The reality is that if you wanted to, you could watch “Greyhound” nearly entirely from overhead, looking at aerials that would show where ships would be on the map of the North Atlantic from beginning to end. To maintain continuity with the live action sequences, the designers always had to know where ships would be and how the heat of battles would complicate the movement and action.
That’s because the bulk of “Greyhound’s” 90 minutes is one long nautical chase, battle sequence and game of Marco Polo, with Hanks barking commands at crew members who immediately repeat those orders and direct the ship where it needs to go. Hanks’ script in fact includes those nautical directions that made sense of the movement and where boats would be at a given time in the action. It was then up to the designers to accurately visualize those instructions, meaning they had to be able to dial up any minute or moment within the script and match the visuals appropriately.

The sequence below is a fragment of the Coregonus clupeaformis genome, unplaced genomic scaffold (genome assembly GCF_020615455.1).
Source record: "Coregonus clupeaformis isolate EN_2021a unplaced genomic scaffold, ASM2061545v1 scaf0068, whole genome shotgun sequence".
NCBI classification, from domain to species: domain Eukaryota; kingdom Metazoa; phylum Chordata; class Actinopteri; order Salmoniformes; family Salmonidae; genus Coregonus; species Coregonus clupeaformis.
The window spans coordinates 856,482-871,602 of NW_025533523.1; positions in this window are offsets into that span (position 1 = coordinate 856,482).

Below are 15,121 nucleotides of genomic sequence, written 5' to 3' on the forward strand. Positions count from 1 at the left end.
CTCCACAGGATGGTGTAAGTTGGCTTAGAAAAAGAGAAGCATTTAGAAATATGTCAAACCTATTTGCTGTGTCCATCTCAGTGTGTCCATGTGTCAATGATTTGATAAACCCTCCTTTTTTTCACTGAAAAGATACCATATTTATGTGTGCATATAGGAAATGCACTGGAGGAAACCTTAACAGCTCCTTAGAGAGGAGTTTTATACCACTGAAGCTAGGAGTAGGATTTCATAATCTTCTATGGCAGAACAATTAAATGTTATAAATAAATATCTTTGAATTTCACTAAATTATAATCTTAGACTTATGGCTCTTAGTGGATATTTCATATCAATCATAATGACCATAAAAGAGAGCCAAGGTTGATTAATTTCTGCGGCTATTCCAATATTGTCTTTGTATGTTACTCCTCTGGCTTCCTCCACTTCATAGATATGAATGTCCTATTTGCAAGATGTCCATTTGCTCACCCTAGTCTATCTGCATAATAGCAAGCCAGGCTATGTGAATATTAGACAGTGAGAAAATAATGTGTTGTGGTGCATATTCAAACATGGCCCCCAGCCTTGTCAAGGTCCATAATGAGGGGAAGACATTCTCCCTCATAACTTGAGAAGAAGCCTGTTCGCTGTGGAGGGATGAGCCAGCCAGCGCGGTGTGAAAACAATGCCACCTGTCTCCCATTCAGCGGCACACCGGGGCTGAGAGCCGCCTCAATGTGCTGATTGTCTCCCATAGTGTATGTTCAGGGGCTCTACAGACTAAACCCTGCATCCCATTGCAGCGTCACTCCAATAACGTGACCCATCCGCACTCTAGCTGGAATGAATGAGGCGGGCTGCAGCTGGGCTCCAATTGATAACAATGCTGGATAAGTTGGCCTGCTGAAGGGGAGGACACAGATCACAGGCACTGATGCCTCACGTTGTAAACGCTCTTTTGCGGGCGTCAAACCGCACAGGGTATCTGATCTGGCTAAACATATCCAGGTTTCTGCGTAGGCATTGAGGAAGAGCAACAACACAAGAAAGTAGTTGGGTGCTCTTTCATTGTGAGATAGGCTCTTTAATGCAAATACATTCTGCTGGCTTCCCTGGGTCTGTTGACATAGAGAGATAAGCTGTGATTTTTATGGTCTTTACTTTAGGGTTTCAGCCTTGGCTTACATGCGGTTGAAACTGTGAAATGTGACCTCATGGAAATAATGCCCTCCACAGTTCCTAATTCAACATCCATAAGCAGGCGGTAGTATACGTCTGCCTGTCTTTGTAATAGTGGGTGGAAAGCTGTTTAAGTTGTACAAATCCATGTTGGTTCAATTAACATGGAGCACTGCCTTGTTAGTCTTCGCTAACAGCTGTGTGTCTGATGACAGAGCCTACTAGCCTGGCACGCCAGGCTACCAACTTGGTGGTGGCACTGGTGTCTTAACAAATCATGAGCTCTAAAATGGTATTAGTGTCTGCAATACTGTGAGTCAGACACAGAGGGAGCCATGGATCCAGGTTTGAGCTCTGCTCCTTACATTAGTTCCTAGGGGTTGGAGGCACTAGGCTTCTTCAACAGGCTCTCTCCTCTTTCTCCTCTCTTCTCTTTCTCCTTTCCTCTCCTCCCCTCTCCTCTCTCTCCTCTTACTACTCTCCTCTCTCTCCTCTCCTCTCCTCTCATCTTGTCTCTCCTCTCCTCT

“You could basically run the entire thing like Battleship through the bird’s eye camera, for the entire scene, the entire film. And that basically allowed us to say, at this point, Tom is looking over here, Northeast, and he’d be looking at this convoy ship, and X amount of the escort ships would be here and there. And they would be this distance away,” Pete Bebb, visual effects supervisor at DNEG, said. “We basically had a running layout. And that’s almost kind of our master recipe for the entire film. We needed that to lean on, because everything is running in parallel. And that’s why this film differs from a typical feature.”